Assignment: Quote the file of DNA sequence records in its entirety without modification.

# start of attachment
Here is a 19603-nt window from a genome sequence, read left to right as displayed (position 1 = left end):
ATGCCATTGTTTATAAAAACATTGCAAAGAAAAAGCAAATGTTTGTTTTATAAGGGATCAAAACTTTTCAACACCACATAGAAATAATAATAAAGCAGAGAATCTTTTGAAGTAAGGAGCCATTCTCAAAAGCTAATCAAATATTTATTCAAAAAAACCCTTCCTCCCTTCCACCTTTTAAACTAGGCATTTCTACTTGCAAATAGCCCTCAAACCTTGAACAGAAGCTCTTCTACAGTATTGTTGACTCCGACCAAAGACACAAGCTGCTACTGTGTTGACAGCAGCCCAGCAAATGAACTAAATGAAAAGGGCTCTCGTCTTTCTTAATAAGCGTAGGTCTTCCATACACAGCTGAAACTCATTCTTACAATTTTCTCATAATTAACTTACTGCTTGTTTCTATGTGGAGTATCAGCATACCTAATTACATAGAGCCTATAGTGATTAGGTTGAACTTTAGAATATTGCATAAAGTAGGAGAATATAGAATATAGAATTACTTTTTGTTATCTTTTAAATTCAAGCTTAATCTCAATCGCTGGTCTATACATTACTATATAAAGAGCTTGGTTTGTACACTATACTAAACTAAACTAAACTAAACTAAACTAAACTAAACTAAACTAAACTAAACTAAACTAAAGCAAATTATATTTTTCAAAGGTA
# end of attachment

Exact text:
Here is a 19603-nt window from a genome sequence, read left to right as displayed (position 1 = left end):
ATGCCATTGTTTATAAAAACATTGCAAAGAAAAAGCAAATGTTTGTTTTATAAGGGATCAAAACTTTTCAACACCACATAGAAATAATAATAAAGCAGAGAATCTTTTGAAGTAAGGAGCCATTCTCAAAAGCTAATCAAATATTTATTCAAAAAAACCCTTCCTCCCTTCCACCTTTTAAACTAGGCATTTCTACTTGCAAATAGCCCTCAAACCTTGAACAGAAGCTCTTCTACAGTATTGTTGACTCCGACCAAAGACACAAGCTGCTACTGTGTTGACAGCAGCCCAGCAAATGAACTAAATGAAAAGGGCTCTCGTCTTTCTTAATAAGCGTAGGTCTTCCATACACAGCTGAAACTCATTCTTACAATTTTCTCATAATTAACTTACTGCTTGTTTCTATGTGGAGTATCAGCATACCTAATTACATAGAGCCTATAGTGATTAGGTTGAACTTTAGAATATTGCATAAAGTAGGAGAATATAGAATATAGAATTACTTTTTGTTATCTTTTAAATTCAAGCTTAATCTCAATCGCTGGTCTATACATTACTATATAAAGAGCTTGGTTTGTACACTATACTAAACTAAACTAAACTAAACTAAACTAAACTAAACTAAACTAAACTAAACTAAACTAAAGCAAATTATATTTTTCAAAGGTA